Samkara's theory of reality

Allan Curry acurry at UVIC.CA
Sat Oct 11 17:20:33 CDT 1997


The following quote is from  R.Puligandla's "Fundamentals of Indian
Philosophy". I liked it very much and would like to consider it an accurate
representation of  Samkara's thought. If it misrepresents Samkara in any
way, I'd appreciate hearing about it...

"Central to Samkara's theory of reality is the concept of sublation.
Sublation is essentially the mental process of correcting and rectifying
errors of judgment. Thus one is said to sublate a previously held judgment
when, in the light of a new experience which contradicts it, one either
regards the judgment as false or disvalues it in some significant sense. It
is obvious that sublation of a given judgment necessarily results in its
being replaced by a new one. Not only judgments but also concepts, objects,
relations. and in general any content of consciousness, can be sublated.
For Samkara sublatability is the criterion of the ontological status of any
content of consciousness; anything that is in principle sublatable is of a
lesser degree of reality and value than that which replaces it as a result
of sublation. It is through the concept of sublation that Samkara arrives
at his ontological hierarchy. On the criterion of sublatability, Samkara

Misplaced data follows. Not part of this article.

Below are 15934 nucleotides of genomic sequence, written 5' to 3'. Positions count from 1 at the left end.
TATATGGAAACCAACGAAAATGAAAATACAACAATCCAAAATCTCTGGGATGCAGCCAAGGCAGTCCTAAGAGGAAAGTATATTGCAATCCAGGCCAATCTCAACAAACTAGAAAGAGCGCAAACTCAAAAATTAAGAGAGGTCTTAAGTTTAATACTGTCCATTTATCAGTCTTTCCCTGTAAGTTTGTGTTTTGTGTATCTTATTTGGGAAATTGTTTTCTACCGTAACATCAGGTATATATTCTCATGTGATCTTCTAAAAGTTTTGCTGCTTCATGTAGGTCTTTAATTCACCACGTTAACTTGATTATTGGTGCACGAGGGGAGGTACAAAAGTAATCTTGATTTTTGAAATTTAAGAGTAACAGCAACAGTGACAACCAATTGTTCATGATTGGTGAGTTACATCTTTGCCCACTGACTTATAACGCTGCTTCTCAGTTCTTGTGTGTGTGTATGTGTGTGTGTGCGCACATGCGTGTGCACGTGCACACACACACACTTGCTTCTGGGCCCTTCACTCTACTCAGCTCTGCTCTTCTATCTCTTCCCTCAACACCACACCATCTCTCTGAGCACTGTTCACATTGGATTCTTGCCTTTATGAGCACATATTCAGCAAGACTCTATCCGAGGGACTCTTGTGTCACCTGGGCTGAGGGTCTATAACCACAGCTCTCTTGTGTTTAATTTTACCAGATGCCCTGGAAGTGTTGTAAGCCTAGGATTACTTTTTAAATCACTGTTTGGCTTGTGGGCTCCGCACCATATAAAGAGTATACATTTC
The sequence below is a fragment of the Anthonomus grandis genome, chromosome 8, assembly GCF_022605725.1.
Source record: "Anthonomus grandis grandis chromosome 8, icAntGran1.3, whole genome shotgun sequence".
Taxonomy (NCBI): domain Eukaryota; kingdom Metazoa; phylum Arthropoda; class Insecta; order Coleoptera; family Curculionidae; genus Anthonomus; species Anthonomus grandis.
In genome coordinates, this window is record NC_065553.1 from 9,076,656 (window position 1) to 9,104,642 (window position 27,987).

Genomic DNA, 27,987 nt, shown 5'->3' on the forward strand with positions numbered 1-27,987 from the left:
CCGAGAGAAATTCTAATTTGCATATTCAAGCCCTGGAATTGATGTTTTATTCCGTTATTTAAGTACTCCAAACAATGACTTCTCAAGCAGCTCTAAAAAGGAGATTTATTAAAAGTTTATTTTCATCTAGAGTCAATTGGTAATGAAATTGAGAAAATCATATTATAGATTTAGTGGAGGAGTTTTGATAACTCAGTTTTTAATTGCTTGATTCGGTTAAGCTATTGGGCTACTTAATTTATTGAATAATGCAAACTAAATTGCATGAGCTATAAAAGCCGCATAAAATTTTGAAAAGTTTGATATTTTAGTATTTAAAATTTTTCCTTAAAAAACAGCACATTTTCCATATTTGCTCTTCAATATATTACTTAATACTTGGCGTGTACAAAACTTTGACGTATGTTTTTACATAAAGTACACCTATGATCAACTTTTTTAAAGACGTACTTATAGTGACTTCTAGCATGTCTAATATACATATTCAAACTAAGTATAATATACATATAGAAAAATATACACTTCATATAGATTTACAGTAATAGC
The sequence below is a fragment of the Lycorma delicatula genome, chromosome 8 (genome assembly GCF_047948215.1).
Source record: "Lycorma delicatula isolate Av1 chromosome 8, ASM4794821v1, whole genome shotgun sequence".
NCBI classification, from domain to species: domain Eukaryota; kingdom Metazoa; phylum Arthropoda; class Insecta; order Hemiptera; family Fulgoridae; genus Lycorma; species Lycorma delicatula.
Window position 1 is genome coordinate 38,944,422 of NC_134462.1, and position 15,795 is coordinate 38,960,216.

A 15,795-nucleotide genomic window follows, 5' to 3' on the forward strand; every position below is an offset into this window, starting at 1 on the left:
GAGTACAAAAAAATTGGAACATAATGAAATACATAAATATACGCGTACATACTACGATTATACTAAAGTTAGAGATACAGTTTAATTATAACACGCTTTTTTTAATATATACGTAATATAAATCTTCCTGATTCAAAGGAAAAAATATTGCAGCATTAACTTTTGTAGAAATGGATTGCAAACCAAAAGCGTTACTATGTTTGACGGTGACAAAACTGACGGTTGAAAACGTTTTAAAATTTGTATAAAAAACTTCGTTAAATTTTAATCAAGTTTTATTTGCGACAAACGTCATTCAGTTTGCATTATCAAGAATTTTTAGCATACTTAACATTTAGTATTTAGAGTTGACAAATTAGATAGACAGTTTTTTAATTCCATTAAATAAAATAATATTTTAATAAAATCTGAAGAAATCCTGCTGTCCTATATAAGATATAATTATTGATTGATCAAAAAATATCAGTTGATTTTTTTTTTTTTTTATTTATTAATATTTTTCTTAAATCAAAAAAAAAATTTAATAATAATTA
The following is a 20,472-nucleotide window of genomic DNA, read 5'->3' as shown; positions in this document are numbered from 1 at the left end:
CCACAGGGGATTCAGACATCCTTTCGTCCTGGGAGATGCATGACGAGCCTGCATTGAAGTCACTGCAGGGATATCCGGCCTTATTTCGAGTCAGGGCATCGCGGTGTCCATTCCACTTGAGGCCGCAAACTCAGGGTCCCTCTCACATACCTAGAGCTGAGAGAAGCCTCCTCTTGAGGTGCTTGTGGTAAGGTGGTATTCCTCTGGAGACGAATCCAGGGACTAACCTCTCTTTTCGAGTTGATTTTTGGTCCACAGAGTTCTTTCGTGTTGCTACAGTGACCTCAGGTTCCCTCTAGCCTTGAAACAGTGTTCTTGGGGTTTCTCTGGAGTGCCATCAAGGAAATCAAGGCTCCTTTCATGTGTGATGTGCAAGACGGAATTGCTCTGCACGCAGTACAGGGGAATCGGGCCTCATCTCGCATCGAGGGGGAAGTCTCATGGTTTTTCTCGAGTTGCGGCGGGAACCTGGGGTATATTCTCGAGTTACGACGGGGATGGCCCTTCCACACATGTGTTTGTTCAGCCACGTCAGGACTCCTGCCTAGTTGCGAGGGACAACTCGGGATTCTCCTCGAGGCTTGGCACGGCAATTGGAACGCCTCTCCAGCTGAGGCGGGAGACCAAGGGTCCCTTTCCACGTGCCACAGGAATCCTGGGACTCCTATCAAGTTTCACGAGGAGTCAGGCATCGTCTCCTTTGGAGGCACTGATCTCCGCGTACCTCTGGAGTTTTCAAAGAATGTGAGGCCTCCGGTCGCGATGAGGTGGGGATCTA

distinguishes reality, appearance, and unreality. Reality is that which in
principle cannot be sublated by any other experience. Apearance is that
which in principle can be sublated by other experiences. Unreality is that
which in principle neither can nor cannot be sublated.

Let us first note that the act of sublation presupposes an essential
dualism between the experiencer and the experienced, the subject and the
object, consciousness and the contents of consciousness. It also
presupposes a plurality of objects, concepts, judments - contents of
consciousness in general. The distinction between subject and object is
necessary for sublation because it is the subject who sublates the object.
Plurality of objects is necessary for sublation because sublation
analytically implies juxtaposing one object or experience against another
incompatible object or experience and judging that the first has a lesser
degree of reality (or is of lesser value) than the second. In the light of
these remarks, to say that the experience of reality is unsublatable is to
say that no other experience can conceivably contradict the experience of
reality. The reason for this is that reality is devoid of all distinctions
- not only the distinction between one object and another but also that
between the subject and the object, the self and the non-self. Thus the
experience of reality transcends all distinctions and is therefore the
experience of pure identity between the subject and object, the self and
the non-self. It is clear that the experience of reality is unsublatable,
since there can be nothing besides the unitary experience which may
conceivably contovert the experience. Reality is unsublatable because it is
wholly bereft of any distinctions, oppositions, qualifications or
relations. It is the experience of reality that sublates all else, itself
being unsublatable by any other experience whatsoever."

-Allan Curry

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